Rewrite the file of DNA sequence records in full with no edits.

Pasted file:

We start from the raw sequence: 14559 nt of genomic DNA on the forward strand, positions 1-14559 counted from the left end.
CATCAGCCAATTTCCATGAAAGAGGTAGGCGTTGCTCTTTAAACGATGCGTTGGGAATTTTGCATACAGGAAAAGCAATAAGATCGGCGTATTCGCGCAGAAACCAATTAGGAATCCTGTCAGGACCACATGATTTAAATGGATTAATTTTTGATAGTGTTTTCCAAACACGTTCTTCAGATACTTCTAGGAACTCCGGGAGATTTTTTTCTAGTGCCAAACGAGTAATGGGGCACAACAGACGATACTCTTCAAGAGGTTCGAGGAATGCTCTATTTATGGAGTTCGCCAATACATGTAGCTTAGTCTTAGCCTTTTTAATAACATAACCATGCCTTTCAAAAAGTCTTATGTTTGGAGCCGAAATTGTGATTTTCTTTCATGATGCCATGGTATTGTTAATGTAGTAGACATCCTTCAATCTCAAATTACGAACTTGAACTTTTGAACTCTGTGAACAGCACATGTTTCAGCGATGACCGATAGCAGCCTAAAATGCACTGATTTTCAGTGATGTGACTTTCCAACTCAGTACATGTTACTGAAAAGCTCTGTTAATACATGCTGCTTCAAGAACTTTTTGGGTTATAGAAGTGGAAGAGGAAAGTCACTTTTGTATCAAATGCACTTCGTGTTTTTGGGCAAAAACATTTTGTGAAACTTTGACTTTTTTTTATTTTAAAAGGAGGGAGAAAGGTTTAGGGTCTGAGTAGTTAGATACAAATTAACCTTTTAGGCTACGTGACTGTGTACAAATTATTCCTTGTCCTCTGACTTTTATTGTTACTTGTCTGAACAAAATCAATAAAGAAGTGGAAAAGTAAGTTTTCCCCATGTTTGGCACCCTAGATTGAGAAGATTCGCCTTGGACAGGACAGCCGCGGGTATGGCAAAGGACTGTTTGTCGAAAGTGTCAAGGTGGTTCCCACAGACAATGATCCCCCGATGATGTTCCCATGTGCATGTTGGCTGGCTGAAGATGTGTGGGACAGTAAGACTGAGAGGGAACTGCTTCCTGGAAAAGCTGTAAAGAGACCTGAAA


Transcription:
We start from the raw sequence: 14559 nt of genomic DNA on the forward strand, positions 1-14559 counted from the left end.
CATCAGCCAATTTCCATGAAAGAGGTAGGCGTTGCTCTTTAAACGATGCGTTGGGAATTTTGCATACAGGAAAAGCAATAAGATCGGCGTATTCGCGCAGAAACCAATTAGGAATCCTGTCAGGACCACATGATTTAAATGGATTAATTTTTGATAGTGTTTTCCAAACACGTTCTTCAGATACTTCTAGGAACTCCGGGAGATTTTTTTCTAGTGCCAAACGAGTAATGGGGCACAACAGACGATACTCTTCAAGAGGTTCGAGGAATGCTCTATTTATGGAGTTCGCCAATACATGTAGCTTAGTCTTAGCCTTTTTAATAACATAACCATGCCTTTCAAAAAGTCTTATGTTTGGAGCCGAAATTGTGATTTTCTTTCATGATGCCATGGTATTGTTAATGTAGTAGACATCCTTCAATCTCAAATTACGAACTTGAACTTTTGAACTCTGTGAACAGCACATGTTTCAGCGATGACCGATAGCAGCCTAAAATGCACTGATTTTCAGTGATGTGACTTTCCAACTCAGTACATGTTACTGAAAAGCTCTGTTAATACATGCTGCTTCAAGAACTTTTTGGGTTATAGAAGTGGAAGAGGAAAGTCACTTTTGTATCAAATGCACTTCGTGTTTTTGGGCAAAAACATTTTGTGAAACTTTGACTTTTTTTTATTTTAAAAGGAGGGAGAAAGGTTTAGGGTCTGAGTAGTTAGATACAAATTAACCTTTTAGGCTACGTGACTGTGTACAAATTATTCCTTGTCCTCTGACTTTTATTGTTACTTGTCTGAACAAAATCAATAAAGAAGTGGAAAAGTAAGTTTTCCCCATGTTTGGCACCCTAGATTGAGAAGATTCGCCTTGGACAGGACAGCCGCGGGTATGGCAAAGGACTGTTTGTCGAAAGTGTCAAGGTGGTTCCCACAGACAATGATCCCCCGATGATGTTCCCATGTGCATGTTGGCTGGCTGAAGATGTGTGGGACAGTAAGACTGAGAGGGAACTGCTTCCTGGAAAAGCTGTAAAGAGACCTGAAA